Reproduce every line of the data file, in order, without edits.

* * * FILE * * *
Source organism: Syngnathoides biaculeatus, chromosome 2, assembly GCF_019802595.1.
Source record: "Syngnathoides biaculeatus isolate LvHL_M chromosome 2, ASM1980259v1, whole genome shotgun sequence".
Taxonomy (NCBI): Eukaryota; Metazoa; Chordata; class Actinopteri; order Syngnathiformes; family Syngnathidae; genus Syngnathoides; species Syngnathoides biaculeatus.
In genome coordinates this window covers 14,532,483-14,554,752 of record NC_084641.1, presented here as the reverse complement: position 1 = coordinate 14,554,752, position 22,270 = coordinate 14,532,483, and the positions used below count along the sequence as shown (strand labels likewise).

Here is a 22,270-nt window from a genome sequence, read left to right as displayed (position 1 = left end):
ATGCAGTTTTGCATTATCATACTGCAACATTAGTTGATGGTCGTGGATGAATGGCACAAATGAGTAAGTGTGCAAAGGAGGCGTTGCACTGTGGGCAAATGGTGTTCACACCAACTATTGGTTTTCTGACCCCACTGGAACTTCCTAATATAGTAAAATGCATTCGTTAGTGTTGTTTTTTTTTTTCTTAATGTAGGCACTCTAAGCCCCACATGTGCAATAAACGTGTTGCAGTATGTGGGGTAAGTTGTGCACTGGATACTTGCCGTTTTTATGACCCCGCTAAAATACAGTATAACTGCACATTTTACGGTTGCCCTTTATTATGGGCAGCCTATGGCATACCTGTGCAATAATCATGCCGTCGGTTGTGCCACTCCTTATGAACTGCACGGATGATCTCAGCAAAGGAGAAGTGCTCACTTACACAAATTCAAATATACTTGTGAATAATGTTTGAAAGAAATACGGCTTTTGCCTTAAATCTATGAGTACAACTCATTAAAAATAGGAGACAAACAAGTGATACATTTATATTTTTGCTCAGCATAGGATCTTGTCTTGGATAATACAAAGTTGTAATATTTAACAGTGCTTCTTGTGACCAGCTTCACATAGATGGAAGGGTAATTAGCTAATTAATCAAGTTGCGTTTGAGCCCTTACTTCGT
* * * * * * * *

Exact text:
Source organism: Syngnathoides biaculeatus, chromosome 2, assembly GCF_019802595.1.
Source record: "Syngnathoides biaculeatus isolate LvHL_M chromosome 2, ASM1980259v1, whole genome shotgun sequence".
Taxonomy (NCBI): Eukaryota; Metazoa; Chordata; class Actinopteri; order Syngnathiformes; family Syngnathidae; genus Syngnathoides; species Syngnathoides biaculeatus.
In genome coordinates this window covers 14,532,483-14,554,752 of record NC_084641.1, presented here as the reverse complement: position 1 = coordinate 14,554,752, position 22,270 = coordinate 14,532,483, and the positions used below count along the sequence as shown (strand labels likewise).

Here is a 22,270-nt window from a genome sequence, read left to right as displayed (position 1 = left end):
ATGCAGTTTTGCATTATCATACTGCAACATTAGTTGATGGTCGTGGATGAATGGCACAAATGAGTAAGTGTGCAAAGGAGGCGTTGCACTGTGGGCAAATGGTGTTCACACCAACTATTGGTTTTCTGACCCCACTGGAACTTCCTAATATAGTAAAATGCATTCGTTAGTGTTGTTTTTTTTTTTCTTAATGTAGGCACTCTAAGCCCCACATGTGCAATAAACGTGTTGCAGTATGTGGGGTAAGTTGTGCACTGGATACTTGCCGTTTTTATGACCCCGCTAAAATACAGTATAACTGCACATTTTACGGTTGCCCTTTATTATGGGCAGCCTATGGCATACCTGTGCAATAATCATGCCGTCGGTTGTGCCACTCCTTATGAACTGCACGGATGATCTCAGCAAAGGAGAAGTGCTCACTTACACAAATTCAAATATACTTGTGAATAATGTTTGAAAGAAATACGGCTTTTGCCTTAAATCTATGAGTACAACTCATTAAAAATAGGAGACAAACAAGTGATACATTTATATTTTTGCTCAGCATAGGATCTTGTCTTGGATAATACAAAGTTGTAATATTTAACAGTGCTTCTTGTGACCAGCTTCACATAGATGGAAGGGTAATTAGCTAATTAATCAAGTTGCGTTTGAGCCCTTACTTCGT